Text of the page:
The New Mexico Department of Health and the New Mexico Environment Department issued a smoke alert Monday (June 7) in response to residual smoke from ongoing wildfires in Arizona.
The Telegraph and Mezcal fires east of Phoenix have been burning since the beginning of June, and smoke can now be seen throughout the Taos Valley and much of New Mexico. The fires have burned over 100,000 acres in Arizona so far.
According to a press release from the two departments, the smoke is expected to impact northwestern and central New Mexico most heavily, with smoke becoming more pronounced overnight, and likely visible throughout the week.
The most heavily impacted communities are those on the northwestern side of the state: Farmington, Gallup, Navajo Nation, and other surrounding areas. Albuquerque and Santa Fe metropolitan areas will also be affected.
Precautions are being urged, such as closing windows, turning off swamp coolers, and more to help protect the most vulnerable populations. Those with pre-existing conditions like asthma, lung disease, heart disease, or COVID-19 may be more susceptible to side effects from the smoke.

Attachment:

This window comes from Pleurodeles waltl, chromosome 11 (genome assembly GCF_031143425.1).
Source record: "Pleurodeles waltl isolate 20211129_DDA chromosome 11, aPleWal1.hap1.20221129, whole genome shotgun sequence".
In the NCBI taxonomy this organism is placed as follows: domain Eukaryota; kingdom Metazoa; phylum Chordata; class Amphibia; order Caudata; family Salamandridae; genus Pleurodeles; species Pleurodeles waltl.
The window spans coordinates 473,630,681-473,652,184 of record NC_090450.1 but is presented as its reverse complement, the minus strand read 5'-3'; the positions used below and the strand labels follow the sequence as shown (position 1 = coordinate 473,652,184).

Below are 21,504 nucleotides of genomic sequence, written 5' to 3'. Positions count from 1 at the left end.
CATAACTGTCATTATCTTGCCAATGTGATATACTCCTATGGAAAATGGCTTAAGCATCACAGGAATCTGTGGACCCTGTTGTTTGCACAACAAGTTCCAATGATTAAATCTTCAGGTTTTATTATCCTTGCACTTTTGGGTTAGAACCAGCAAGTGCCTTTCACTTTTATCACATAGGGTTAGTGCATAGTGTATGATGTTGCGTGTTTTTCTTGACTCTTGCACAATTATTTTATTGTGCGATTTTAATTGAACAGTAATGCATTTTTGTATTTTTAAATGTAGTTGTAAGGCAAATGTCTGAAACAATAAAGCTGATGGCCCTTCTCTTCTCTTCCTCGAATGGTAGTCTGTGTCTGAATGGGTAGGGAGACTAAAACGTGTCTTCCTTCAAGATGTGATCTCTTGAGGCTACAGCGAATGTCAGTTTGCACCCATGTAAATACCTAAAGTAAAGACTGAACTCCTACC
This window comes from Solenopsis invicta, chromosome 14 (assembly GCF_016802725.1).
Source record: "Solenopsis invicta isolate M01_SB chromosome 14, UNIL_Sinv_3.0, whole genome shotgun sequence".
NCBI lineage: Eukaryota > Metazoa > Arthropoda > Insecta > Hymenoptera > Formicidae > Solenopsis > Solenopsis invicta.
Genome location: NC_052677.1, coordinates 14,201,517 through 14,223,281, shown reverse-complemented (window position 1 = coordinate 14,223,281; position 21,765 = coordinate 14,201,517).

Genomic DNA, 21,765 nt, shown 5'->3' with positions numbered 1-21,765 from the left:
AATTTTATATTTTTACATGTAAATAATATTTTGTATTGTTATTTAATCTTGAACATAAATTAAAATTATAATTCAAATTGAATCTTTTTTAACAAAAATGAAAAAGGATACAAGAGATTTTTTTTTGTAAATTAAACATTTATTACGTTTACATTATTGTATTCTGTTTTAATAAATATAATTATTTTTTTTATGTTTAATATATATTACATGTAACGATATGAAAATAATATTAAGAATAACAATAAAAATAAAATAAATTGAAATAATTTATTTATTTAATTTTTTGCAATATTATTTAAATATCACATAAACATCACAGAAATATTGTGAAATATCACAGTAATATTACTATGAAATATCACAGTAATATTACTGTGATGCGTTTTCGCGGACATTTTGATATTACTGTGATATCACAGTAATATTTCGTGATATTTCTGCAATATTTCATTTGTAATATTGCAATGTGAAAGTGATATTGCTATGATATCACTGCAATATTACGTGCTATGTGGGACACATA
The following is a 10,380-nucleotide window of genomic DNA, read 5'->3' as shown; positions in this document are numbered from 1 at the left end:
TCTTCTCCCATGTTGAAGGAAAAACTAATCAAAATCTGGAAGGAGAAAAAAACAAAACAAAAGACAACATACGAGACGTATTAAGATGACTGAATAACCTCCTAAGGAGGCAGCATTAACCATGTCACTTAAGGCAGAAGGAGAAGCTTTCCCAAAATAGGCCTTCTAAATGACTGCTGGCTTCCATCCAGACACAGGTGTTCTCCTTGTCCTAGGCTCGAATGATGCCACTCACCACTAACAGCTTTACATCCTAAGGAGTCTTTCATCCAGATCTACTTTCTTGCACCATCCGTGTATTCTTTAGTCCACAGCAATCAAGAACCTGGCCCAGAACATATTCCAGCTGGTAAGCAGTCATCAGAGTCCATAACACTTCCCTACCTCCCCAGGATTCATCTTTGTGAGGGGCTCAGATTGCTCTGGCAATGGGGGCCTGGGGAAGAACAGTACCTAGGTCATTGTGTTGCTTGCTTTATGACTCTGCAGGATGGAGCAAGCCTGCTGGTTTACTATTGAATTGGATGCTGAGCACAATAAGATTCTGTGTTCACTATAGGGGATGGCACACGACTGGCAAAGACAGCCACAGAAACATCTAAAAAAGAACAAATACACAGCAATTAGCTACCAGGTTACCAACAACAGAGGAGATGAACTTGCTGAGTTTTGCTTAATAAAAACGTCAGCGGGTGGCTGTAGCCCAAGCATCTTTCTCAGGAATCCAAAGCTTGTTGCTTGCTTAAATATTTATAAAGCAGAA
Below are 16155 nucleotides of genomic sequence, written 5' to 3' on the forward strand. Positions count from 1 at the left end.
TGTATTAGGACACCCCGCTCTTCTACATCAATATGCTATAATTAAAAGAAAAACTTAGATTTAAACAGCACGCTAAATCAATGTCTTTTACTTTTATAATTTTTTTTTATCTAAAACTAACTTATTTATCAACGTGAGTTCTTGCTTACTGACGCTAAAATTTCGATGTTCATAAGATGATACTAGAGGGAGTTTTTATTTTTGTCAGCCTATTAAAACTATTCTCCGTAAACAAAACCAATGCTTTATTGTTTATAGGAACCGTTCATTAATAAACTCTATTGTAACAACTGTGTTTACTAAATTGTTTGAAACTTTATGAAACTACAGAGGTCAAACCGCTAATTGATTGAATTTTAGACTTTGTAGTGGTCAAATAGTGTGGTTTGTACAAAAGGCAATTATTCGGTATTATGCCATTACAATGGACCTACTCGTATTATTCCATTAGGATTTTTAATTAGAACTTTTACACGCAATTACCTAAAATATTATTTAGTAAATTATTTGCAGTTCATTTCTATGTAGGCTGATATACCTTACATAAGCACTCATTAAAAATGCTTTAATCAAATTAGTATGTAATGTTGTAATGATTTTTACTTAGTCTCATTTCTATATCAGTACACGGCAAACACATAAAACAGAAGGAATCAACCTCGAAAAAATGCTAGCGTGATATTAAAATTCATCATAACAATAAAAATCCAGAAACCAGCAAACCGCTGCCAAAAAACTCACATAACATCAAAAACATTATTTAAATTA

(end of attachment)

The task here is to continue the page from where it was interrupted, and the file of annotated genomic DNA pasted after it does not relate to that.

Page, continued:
The departments urged people to use the “5-3-1 method” for gauging how intense wildfire smoke is. If the visibility is under five miles, the air quality is considered unhealthy for “young children, adults over age 65, pregnant women, and people with heart and/or lung disease, asthma or other respiratory illness,” and outdoor activity should be minimal.
If the visibility is less than three miles, the same groups remain the most susceptible, and all outdoor activities should be avoided. If visibility is less than one mile, people should remain indoors at all times, even avoiding errands.